Dear Mr. Rhodes:
In its meeting of 21 May, the Commission of Fine Arts heard an information presentation on updates to the Pentagon Reservation Master Plan and provided the following comments.
In their discussion, the Commission members commented that the strongest approach for the Pentagon would be to reinforce the monumental power of the building's design within its campus setting related to the broad context of the Potomac River; they observed that the proposal merely presents a series of unrelated projects that does little to contribute to the understanding of this facility as the headquarters for the Department of Defense. They suggested that the master plan could go much further in reducing the dominance of surface parking lots and adding more trees within the site. As the projects are implemented, they recommended paying closer attention to the experience of pedestrians in crossing great tracts of pavement, such as by providing more shade from canopies and trees. They also noted the adjacency of several memorial sites such as the Lyndon Baines Johnson Memorial Grove, and they suggesting reconsidering previously planned strategies such as structured parking to improve the relationship of the Pentagon complex with neighboring properties of high visual sensitivity and symbolic value. As planning continues for the Pentagon, they recommended that state-of-the-art technologies be anticipated in managing the campus, which may eventually involve recognizing the obsolescence of such planning assumptions as cogeneration plants and high numbers of single-occupancy vehicles.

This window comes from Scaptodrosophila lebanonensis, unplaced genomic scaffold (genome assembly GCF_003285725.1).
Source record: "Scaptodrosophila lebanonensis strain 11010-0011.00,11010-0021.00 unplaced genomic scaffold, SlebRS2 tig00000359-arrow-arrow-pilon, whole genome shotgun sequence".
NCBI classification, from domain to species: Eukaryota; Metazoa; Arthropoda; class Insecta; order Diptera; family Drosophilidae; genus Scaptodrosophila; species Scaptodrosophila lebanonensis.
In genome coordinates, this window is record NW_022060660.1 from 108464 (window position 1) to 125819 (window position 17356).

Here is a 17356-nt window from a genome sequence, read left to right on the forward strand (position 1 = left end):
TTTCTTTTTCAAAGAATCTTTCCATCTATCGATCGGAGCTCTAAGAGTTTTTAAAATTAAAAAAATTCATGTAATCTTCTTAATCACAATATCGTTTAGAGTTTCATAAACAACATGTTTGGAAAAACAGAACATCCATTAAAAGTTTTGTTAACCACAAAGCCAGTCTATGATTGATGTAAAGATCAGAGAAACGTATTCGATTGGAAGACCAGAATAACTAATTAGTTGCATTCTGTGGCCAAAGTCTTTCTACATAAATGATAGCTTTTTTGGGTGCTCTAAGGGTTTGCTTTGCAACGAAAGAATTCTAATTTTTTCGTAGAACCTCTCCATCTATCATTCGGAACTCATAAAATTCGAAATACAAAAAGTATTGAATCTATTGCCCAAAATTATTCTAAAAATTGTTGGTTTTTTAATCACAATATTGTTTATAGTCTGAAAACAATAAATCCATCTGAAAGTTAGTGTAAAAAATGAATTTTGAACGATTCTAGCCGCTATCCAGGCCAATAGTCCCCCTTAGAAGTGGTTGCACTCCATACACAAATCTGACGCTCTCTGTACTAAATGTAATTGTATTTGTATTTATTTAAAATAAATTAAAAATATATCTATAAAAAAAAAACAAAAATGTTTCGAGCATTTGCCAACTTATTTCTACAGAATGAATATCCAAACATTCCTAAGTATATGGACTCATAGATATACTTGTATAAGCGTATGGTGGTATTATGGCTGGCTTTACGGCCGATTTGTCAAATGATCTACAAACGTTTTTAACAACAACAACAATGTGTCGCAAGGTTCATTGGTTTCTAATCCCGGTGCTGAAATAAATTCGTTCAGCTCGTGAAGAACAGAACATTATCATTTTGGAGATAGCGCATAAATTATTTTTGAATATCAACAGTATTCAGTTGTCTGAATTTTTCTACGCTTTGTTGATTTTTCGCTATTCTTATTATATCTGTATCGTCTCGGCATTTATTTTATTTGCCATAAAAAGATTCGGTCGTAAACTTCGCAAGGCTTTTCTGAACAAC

In the spirit of cooperating with the Department of Defense in its long-term management of the Pentagon reservation, the Commission members emphasized their expectation that projects will be submitted for their review, and that their advice will be given serious consideration. They criticized the Defense Facilities Directorate for proceeding with construction of the visitor screening pavilion associated with the Metro entrance without receiving approval from the Commission of Fine Arts; they cited the lack of responsiveness to their guidance given in two reviews in 2014 to address their concerns regarding the most heavily-used entrance to the headquarters building. The Commission is mindful of the Department of the Army's own Regulation 210-20 and 415-15, which requires that construction projects be submitted to the Commission of Fine Arts under its procedures for review and approval; these procedures include review at both concept and final phases of design.
The Commission of Fine Arts thanks the Department of Defense for its efforts in planning for its prominent headquarters campus at the Pentagon and looks forward to a cooperative resolution of its concerns regarding the management of projects by the Defense Facilities Directorate. As always, the staff is available to assist you with the next submission.
/s/Thomas E. Luebke, FAIA
Michael L. Rhodes
Director of Administration and Management
1950 Defense Pentagon
Washington, DC 20301-1950
cc: Elizabeth Lenyk, Washington Headquarters Services, Department of Defense